Fargo, North Dakota.
This week, Ann-Christine asks us to share our hideaways. She writes in part, “This week, I thought we should go inside for communication – A Hideaway, is a place to which a person can retreat for safety, privacy, relaxation, to seek seclusion or refuge. Where or What is Your hideaway?” You can read her entire challenge post here.
Please indulge me in a selfie or two for my challenge-response. My personal hideaway is often in front of a screen somewhere. I am a child of the 1950s and ’60s. I grew up in front of a TV screen, and when personal computers came around in the late 1970s, I had a new screen to sit in front of (some would say “hide behind,” and I suppose there is some truth to that.) In any case, the computer screen has served me well as I spent over half my career “hiding behind” screens in computer network data centers and in helping teachers use their screens to enhance their students’ learning.
I’m a technology nut, a geek, as it were. There are four screens involved in the opening image, a selfie of me working in Adobe Lightroom on a photo. OK, this is a staged photo. The two larger screens are my views into my photo processing tools. That screen in the lower right is a Google Nest Hub streaming “70s on 7” to a BlueTooth speaker. The fourth screen is on my cell phone that is mounted on a tripod that is aimed at my workstation. That camera in my cell phone, a Samsung Galaxy S20U features voice command for taking a photo. I just say, “Shoot”, and it captures the image. It’s perfect for taking those narcissistic selfies.
This is the image I was “working on” in my staged selfie. It’s a view of Mount Rainier from the Reflections Lakes area of the national park. After the pandemic lockdowns and major adjustments of our travels this year including the cancelation of our first trip to Europe, my wife and I indulged ourselves by traveling with my niece and her husband through the great northwestern outdoors. I now have several hundred new photos to process and share the best of them on my weekly Travel Tuesday blog posts. Moving from plans for being on a crowded cruise ship to traveling through the countryside in the open air and generally hiding away from crowds surely seems prudent until the pandemic passes.
When I first learned to fly, I hid myself behind lots of round dials on the first airplanes I flew. By the early 2000s, though, GPS navigation came along and with it the first crude map screens for me to hide behind. At some point, most of the planes I flew regularly for Civil Air Patrol (CAP) featured a GPS unit. Even our glider tow plane has a small navigation screen to hide behind. It’s in the center of the panel just behind the top of the right control yoke. Of course, that screen is full of fingerprints, it’s a touchscreen. The image above features a view of the flight controls on our glider tow plane captured with two images and merged into a panorama via Lightroom.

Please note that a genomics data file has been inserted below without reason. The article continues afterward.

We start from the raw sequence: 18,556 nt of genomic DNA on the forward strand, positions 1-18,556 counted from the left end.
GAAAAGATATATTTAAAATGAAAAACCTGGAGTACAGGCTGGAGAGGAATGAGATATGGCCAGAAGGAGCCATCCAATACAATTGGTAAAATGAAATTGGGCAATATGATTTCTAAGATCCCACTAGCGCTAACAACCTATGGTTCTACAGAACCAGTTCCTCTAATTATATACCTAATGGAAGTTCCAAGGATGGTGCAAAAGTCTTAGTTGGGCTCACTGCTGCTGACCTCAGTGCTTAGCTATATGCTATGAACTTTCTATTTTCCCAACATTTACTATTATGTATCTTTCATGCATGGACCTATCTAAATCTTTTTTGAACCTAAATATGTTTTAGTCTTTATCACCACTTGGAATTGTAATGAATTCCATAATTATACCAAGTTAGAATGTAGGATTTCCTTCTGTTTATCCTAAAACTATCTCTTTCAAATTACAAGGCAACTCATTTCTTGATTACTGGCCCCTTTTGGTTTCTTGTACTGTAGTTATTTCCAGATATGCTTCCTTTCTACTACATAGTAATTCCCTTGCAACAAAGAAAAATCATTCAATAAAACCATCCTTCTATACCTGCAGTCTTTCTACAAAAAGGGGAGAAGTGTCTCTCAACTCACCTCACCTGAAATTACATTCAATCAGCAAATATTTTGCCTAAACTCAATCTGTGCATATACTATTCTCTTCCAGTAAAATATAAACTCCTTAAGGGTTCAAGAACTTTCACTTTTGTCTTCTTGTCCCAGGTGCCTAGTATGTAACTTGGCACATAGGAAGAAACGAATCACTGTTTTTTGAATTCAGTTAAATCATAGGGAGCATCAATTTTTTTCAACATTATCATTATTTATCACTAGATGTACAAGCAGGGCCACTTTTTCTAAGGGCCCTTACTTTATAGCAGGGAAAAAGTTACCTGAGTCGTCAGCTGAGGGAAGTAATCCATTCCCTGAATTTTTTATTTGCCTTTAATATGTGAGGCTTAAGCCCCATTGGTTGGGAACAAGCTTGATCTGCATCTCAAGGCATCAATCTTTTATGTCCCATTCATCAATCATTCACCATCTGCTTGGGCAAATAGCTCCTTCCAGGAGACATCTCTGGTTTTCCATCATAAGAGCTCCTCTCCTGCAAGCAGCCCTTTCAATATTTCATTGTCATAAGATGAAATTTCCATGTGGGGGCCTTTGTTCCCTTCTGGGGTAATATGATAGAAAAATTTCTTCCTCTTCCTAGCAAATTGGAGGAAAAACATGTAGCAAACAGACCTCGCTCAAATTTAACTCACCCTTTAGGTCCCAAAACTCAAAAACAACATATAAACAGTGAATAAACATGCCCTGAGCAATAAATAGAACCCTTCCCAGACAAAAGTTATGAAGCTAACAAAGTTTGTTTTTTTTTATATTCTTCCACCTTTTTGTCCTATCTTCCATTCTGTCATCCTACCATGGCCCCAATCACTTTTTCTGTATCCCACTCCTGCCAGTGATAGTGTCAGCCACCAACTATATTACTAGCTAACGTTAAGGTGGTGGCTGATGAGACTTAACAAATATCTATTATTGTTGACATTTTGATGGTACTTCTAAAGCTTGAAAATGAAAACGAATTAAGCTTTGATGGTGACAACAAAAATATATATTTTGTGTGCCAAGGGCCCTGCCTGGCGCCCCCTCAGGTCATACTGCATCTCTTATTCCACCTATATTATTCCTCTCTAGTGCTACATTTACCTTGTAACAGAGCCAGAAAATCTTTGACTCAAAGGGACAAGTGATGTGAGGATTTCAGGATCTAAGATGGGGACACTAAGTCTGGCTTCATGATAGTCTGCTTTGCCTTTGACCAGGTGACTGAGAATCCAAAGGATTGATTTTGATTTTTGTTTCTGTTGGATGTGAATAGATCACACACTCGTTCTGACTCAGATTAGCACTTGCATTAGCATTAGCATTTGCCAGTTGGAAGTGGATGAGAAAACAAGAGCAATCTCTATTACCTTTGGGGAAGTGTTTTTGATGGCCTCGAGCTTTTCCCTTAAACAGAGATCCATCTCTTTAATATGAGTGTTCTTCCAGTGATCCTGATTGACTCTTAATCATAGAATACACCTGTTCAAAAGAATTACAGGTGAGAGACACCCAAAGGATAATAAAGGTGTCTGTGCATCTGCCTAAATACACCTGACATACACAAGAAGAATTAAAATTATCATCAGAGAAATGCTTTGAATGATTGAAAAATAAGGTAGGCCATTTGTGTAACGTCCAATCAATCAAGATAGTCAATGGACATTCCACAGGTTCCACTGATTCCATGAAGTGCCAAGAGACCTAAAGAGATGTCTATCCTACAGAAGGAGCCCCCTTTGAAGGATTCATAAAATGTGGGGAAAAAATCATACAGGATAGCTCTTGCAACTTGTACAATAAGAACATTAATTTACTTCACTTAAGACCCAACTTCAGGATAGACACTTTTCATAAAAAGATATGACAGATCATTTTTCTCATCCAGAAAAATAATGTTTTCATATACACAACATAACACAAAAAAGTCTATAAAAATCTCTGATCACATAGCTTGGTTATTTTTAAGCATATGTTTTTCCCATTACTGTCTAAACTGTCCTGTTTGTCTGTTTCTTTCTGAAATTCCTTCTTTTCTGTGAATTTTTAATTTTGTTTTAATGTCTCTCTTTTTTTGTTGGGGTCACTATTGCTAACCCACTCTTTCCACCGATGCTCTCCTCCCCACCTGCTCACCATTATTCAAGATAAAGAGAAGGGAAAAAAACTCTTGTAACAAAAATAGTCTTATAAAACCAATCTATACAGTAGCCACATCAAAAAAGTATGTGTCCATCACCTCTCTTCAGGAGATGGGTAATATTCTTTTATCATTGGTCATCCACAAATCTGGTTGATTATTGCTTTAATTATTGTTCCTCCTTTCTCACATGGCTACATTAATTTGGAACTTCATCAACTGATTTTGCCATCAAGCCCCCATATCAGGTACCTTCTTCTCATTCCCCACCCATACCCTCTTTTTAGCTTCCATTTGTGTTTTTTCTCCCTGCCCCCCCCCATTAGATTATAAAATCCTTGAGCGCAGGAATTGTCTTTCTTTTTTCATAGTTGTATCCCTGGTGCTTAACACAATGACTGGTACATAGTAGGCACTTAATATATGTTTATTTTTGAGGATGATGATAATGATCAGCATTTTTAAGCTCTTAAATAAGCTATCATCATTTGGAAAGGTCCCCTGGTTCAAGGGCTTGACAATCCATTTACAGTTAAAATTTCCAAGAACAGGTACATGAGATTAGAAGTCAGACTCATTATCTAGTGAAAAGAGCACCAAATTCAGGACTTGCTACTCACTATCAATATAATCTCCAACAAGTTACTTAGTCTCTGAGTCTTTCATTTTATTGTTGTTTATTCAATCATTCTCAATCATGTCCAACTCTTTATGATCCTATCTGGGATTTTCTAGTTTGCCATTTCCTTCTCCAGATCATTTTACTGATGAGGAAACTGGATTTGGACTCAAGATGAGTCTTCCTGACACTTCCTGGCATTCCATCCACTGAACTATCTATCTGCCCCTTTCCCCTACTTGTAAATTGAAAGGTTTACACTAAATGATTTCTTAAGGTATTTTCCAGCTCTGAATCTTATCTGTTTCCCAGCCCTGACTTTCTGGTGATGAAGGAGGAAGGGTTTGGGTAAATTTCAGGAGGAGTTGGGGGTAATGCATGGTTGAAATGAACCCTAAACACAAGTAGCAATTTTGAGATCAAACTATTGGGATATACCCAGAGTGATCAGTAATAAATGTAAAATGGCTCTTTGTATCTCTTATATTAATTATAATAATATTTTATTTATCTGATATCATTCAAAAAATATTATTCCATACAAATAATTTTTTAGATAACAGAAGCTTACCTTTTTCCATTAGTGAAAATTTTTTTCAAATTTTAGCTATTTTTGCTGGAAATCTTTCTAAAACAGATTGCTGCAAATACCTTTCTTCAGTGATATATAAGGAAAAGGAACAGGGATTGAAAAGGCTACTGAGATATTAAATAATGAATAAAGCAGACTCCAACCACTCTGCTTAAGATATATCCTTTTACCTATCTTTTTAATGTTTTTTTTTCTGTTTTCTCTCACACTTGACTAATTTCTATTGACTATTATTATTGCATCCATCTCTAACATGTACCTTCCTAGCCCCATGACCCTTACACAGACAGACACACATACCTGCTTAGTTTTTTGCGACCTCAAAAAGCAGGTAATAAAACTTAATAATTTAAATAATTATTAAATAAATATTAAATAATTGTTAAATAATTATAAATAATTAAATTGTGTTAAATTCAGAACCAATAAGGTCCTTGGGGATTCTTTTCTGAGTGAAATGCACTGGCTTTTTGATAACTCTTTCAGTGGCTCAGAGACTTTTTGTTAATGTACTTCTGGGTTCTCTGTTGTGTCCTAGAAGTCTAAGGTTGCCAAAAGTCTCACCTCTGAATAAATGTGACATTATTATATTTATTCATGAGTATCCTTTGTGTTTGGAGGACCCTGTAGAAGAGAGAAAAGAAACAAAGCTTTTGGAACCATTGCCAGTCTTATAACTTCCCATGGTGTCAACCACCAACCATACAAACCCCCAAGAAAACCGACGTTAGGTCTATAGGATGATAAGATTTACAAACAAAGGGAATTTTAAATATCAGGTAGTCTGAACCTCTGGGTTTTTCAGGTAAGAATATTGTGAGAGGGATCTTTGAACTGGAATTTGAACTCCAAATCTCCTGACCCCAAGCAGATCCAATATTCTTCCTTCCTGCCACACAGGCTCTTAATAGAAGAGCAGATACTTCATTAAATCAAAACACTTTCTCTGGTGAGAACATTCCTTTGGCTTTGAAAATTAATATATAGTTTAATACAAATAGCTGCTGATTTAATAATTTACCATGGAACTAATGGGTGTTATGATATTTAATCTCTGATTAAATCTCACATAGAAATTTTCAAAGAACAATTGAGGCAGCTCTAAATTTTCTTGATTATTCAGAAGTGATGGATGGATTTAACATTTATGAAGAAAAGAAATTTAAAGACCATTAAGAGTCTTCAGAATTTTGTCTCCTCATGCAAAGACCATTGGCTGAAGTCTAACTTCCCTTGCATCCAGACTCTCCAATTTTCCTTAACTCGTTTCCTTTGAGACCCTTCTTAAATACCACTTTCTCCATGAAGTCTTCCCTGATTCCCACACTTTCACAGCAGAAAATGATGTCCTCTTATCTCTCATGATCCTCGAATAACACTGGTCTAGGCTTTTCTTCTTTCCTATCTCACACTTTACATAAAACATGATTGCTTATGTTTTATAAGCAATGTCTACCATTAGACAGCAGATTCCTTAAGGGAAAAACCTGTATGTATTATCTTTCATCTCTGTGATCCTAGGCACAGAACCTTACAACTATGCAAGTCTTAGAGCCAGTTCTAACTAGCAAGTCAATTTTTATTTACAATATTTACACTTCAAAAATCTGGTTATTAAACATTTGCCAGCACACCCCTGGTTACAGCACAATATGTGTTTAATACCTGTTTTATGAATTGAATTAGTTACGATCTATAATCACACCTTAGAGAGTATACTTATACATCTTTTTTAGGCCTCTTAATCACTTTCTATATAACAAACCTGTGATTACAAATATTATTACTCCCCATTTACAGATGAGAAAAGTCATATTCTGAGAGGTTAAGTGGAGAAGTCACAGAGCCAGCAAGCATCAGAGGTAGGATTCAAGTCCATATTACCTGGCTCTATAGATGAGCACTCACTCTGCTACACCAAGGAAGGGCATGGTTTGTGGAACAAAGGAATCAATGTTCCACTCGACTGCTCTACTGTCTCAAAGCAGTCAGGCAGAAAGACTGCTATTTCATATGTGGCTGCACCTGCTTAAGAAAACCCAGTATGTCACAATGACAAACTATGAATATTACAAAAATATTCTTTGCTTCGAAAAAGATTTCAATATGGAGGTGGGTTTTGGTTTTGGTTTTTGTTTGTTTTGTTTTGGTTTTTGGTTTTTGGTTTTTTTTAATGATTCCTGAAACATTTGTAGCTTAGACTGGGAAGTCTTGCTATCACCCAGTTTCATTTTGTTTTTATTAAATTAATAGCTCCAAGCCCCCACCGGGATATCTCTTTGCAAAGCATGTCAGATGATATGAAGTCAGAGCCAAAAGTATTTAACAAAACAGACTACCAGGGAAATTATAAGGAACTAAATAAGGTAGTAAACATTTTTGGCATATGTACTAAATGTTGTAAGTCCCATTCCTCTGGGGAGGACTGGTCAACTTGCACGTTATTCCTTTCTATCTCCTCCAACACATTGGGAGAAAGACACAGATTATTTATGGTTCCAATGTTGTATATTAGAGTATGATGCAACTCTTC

When doing CAP missions like transporting Covid-19 test kits to a lab this year, or helping in damage assessment flying out of Houston in the aftermath of Hurricane Harvey in 2017, following mission directives and the rigors of aviation procedures act as a form of hideaway for me. Flying for CAP gives me a useful purpose for getting away from all the bad news, trouble, and strife in today’s connected world.
The newest aircraft I fly regularly give me two screens to hide behind. The image above features the pilot’s perspective on our latest glass cockpit aircraft models. The term “glass cockpit” refers to most of those “round dial” mechanical instruments being replaced by graphic display screens. The screen on the left in the image above is the primary flight display captured during its powerup configuration. The aircraft’s internal electronics are “getting their bearings” as it does self-checks during the pre-flight process. The screen on the right is currently showing the navigation page with engine instrumentation on the left side of the map. This image features our Bismarck-based Cessna that is equipped with Forward Looking Infrared (FLIR) that we use for missing person searches among other missions. North Dakota Wing just took delivery on a 2020 model Cessna 182 that contains the latest in technology behind its two screens. It’s enough different in operation from our current models that pilots who fly it need an online transition course and a test flight with an instructor to provide experience in the more sophisticated features of the NXi version of the electronic flight systems.
On a mission, our flight crew is usually two or three persons. That’s yours truly in the pilot seat with Shawn, the co-pilot (behind me), and Casey, the airborne photographer in the rear. (He should have opened that camera port in the rear window so we could see him better.) We were just getting ready to depart for another mission flight in Houston.
I’ve shared my final image here before. I now have yet another screen to hide behind. It’s the screen on the iPad that I have connected to the controller for my Mavic Air drone. We fly my drone with a crew of two. The screen on the iPad gives me a view as seen from the drone’s camera.
My wife, Lynn, is the visual observer. Her job is to watch to be sure that in my maneuvering, I don’t happen to run into something that is out of the view of my camera image. For example, I can fly the drone sideways or backward. When I do, I can’t see where the drone is going on the screen. I don’t want to back into a tree at 50 feet above the ground. I don’t climb trees so well anymore.
Thanks again to Ann-Christine for allowing me to share my personal hideaways.